The Australian Department of Defence has granted a combined pass approval for upgrades to the Australian Army's Tiger armed reconnaissance helicopters (ARH).
Under the LAND 2089 Phase 3B, approximately 21 Tiger helicopters will be upgraded with an interim tactical data link, which will further integrate the helicopter into the combined arms land force battlefield.
Valued at less than $20m, the Tiger upgrade project also includes associated training and support.
Australian Defence Minister David Johnston said: "The interim tactical data link will improve the Tiger's situational awareness in the battlespace by improving the helicopter's ability to receive in-flight tactical positioning of friendly and known enemy forces.
"Through this data link the Tigers will be able to share targeting information, coordinate battlefield movements and tactical objectives, and transmit real-time reconnaissance information between the aircraft and the land forces."
The project is predominantly managed by Elbit Systems Australia. Future upgrades for the helicopter, which will deliver a fully integrated tactical data link solution after 2020, will build on the existing lessons provided by the interim configuration.
Elbit will develop the software and battle management system, while Airbus Group Australia Pacific will conduct the aircraft technical modification works.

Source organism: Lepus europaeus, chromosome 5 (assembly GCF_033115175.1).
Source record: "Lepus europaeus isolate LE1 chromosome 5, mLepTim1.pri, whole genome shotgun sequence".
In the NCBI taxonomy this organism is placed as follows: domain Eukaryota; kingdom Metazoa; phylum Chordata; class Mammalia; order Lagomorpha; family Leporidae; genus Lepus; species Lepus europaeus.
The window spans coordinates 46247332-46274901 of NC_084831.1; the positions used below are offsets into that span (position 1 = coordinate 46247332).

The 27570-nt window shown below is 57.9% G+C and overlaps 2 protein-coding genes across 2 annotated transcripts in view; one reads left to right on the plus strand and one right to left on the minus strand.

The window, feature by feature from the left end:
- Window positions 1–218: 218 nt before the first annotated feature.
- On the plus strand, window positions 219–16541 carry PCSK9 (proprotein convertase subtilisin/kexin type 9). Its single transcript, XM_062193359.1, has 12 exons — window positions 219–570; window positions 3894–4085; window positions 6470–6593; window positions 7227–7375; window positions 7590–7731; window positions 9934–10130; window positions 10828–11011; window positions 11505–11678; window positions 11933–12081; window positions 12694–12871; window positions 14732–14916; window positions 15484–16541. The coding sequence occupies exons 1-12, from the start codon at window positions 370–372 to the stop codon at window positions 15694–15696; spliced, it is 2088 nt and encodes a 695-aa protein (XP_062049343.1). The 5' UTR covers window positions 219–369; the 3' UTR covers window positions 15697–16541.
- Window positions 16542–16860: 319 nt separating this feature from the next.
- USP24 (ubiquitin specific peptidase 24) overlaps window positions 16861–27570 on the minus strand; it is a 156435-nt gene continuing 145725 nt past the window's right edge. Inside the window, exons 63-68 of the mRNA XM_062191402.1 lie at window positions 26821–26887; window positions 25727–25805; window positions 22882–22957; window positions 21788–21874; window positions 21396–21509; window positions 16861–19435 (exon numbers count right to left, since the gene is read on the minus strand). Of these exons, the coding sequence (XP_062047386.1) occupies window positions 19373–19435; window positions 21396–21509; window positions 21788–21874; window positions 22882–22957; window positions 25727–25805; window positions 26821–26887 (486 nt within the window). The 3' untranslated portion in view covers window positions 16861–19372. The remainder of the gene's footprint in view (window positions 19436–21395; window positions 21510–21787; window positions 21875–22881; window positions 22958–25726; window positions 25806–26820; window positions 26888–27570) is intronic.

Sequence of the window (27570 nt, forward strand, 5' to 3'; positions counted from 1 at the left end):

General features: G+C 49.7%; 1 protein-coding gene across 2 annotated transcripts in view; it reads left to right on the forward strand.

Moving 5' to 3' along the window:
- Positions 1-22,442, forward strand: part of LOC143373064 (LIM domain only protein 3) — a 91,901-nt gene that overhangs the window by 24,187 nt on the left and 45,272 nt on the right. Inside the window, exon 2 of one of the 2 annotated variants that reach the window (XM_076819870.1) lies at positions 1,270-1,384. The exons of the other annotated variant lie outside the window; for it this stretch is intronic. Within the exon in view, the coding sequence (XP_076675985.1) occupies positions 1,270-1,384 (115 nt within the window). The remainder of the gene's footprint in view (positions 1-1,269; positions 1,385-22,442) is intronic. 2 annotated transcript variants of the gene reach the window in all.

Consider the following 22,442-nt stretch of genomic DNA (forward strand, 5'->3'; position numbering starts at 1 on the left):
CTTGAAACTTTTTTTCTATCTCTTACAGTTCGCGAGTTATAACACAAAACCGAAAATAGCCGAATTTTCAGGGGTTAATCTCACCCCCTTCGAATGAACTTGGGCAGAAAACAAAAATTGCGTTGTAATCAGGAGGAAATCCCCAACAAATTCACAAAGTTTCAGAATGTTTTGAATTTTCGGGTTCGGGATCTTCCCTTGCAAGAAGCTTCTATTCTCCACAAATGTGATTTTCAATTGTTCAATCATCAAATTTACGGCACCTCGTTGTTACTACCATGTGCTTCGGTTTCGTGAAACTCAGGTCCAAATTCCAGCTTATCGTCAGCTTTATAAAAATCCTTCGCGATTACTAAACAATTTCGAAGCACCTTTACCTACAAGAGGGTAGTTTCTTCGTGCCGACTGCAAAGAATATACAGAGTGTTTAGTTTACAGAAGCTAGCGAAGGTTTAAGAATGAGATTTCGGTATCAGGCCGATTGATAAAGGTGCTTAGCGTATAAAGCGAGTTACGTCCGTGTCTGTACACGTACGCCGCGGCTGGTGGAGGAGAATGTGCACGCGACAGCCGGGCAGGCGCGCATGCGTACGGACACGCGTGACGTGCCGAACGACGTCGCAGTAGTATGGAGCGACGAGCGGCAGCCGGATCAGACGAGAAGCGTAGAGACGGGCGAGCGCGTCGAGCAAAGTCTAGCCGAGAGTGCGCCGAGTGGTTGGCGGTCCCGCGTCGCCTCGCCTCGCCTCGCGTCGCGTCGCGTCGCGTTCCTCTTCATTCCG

The project's through-life support will be managed under existing contract arrangements relating to the particular components of the tactical data link capability.
According to Johnston, the upgrade is an important step in the continued enhancement and modernisation of the Australian Defence Force (ADF).
The Australian Army currently operates 22 Tiger ARHs, a two-seat attack helicopter that is designed for precise day and night surveillance and fire-support missions.
An upgraded version of the Eurocopter Tiger HAP, the helicopter features upgraded MTR390 engines, M299 launchers for firing Hellfire II missiles and 70mm free-flight Hydra rockets, as well as a Nexter 30mm cannon. It also provides protection against 23mm auto-cannon fire.
Image: A Tiger armed reconnaissance helicopter at Avalon Airport, Australia. Photo: courtesy of User:Gsl.